On March 1, 1848, Governor Reuben Chapman signed into effect a law whereby Alabama, acting ahead of more historically (and currently) “progressive” states such as New York, New Jersey, Pennsylvania, Connecticut and Wisconsin, became one of the earlier states in the Union to afford married women the legal right to fully own property in their own name, and not subject to the automatic ownership and control of their husband, as had been the case at common law. (1847 Ala. Acts 79 (1848) for the documentally inclined.)
On August 14, 2010, the State Democratic Executive Committee took an embarrassing step sideways, if not backward, when it tabled a proposed amendment to its Bylaws that would have made the President of the Alabama Federation of Democratic Women an ex officio member of the Executive Board of the SDEC. When the SDEC reconvened on August 26, 2010, to strip Kenya Marshall of her Jefferson County judicial nomination and replace her with Elisabeth French, First Vice Chair Nancy Worley (as I was told; I was not there) ruled out of order a motion to take the proposed amendment up off the table.
An aside on parliamentary procedure. According to the SDEC Bylaws, the primary procedural authority for the SDEC is the Rules of the Alabama House of Representatives. Under the provisions of Rule 26 of those rules, the Motion to Remove from the Table is recognized as a valid motion. While not specifically covered in those Rules, the Motion to Take from the Table (the difference is purely semantic) is held to be timely if made at the next session of the body, within that calendar quarter. Robert, Henry M., Robert’s Rules of Order Newly Revised, (10th ed. 2000) p. 206. The August 26 meeting satisfied that deadline. If, as I understand, no other main motion was pending, and no other SDEC member had the floor when the attempt was made to remove (or take) the amendment from the table, it was clearly in order. The Party Bylaws specify that any matter of unfinished business is considered to be in order at any meeting of the SDEC, whether or not in the call. Bylaws, Art. VI § 3. A note to proponents: the main motion to adopt the amendment would now be considered dead by most parliamentary law authorities, not having been taken from the table before adjournment of the next meeting. You’ll need to make a new motion to adopt it, and comply with the Bylaws’ notice provisions before you do.
Though fun, the parliamentary-trivia interlude is now over.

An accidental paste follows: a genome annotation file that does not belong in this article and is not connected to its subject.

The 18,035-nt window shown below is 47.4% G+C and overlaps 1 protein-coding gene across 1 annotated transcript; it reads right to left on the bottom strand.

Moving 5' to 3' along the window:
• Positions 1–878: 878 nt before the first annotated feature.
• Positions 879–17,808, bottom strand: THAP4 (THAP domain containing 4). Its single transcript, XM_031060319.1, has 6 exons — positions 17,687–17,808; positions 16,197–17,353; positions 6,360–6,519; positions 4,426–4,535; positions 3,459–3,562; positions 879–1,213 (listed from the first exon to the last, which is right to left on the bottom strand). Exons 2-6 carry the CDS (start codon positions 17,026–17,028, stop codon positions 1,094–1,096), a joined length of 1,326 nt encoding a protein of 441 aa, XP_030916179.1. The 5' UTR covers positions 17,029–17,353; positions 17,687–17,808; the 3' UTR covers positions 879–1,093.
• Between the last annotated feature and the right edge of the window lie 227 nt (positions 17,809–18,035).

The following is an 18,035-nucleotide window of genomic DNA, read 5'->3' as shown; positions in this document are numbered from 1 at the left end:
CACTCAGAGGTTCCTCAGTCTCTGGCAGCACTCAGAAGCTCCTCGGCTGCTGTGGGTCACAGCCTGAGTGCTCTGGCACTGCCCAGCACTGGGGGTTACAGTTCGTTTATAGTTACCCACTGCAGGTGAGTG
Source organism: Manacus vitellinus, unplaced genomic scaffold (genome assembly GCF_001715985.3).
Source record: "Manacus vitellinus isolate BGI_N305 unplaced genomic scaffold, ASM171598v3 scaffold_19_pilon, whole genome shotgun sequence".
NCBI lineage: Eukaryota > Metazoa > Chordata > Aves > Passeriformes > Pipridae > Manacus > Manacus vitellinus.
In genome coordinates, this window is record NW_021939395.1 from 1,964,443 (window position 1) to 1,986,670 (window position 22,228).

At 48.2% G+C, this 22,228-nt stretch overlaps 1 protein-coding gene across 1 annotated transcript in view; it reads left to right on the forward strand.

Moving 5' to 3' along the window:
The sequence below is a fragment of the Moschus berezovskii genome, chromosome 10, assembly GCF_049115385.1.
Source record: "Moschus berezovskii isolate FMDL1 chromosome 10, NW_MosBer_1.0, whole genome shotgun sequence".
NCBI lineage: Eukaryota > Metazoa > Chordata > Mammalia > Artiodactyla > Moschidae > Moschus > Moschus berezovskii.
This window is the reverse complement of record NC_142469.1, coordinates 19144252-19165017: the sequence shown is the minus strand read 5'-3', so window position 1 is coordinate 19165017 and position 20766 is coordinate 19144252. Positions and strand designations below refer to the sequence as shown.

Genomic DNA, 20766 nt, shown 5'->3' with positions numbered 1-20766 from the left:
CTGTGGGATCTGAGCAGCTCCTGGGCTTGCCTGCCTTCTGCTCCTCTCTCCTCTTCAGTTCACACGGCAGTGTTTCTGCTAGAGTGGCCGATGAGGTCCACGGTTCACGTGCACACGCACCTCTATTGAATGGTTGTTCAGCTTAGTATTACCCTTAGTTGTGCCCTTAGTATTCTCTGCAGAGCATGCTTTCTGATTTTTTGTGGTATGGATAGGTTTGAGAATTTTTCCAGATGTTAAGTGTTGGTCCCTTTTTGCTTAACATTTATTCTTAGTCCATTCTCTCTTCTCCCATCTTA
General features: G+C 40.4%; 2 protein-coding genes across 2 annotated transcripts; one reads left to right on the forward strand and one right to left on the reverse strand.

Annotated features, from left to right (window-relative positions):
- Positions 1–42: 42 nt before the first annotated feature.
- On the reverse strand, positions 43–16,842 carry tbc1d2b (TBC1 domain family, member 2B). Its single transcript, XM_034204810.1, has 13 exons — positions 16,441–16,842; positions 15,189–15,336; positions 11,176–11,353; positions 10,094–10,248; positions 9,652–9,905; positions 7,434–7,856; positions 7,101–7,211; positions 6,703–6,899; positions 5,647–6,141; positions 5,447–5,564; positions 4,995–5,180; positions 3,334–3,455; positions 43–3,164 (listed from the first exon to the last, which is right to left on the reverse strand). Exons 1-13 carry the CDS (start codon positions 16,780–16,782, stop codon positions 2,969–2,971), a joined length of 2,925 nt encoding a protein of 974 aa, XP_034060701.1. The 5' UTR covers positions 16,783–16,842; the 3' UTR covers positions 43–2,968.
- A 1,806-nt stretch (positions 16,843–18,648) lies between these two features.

What remains is to express my disappointment, sorrow, and ire at the actions of the SDEC leadership at their manifest opposition to this amendment to the Bylaws. For two straight meetings of the SDEC, the amendment has been thwarted by questionable calls from the Chair (first by Chairman Joe Turnham; in his absence on August 26, by First Vice Chair Nancy Worley). Since the amendment’s proponents were denied their clearly-articulated call for a division of the house at the August 14 meeting (and I was in attendance there), it’s not possible to say with certainty that a majority of the Committee supports it, but the voice vote to table it was certainly close, if not audibly defeated. Nothing leaves people feeling more alienated and unenthusiastic than leaving a meeting with the sense that they have been cheated. The middle of a general election campaign is probably the worst possible time to do that to a significant group of supporters.
Not only did these actions leave bad tastes in a lot of Democratic mouths, they gave the GOP a wide-open shot to run down the Democratic Party’s long-stated commitment to gender equity. As Chief Pig Mike Hubbard was heard to squeal:
The Alabama Democrat [sic] Party has once again shown just how big their tent really is as they have denied the President of the Alabama Federation of Democratic Women the right to have a seat on the Party’s Executive Board. The Alabama Republican Party is proud that Mrs. Elois Zeanah, President of the Alabama Federation of Republican Women, and all previous and past Presidents of the organization are, by nature of their position, automatically afforded a seat on the Party’s Steering Committee.Regardless of the procedural and PR issues surrounding the suppression of this amendment, it’s simply something that is the right thing to do. With the possible exception of the men and women of organized labor, no one contributes the person-hours to the endless and thankless tasks of staffing headquarters, stuffing envelopes, working phone banks, and knocking on doors, than do the members of AFDW. And if their contributions of “sweat equity” to the Democratic enterprise were not enough, they are increasingly important to the Party’s fundraising effort, as traditional large contributors give way to the grassroots in the Internet era.
The main argument made against the amendment is that since the First Vice Chair, and Chair, of the SDEC must be of opposite gender, at least one woman is assured to be on the Executive Board. This is not persuasive. As I have noted before, there is no provision for the elimination of the positions of Vice Chair of Minority Affairs should a person of color be elected to the Chair or First Vice Chair position.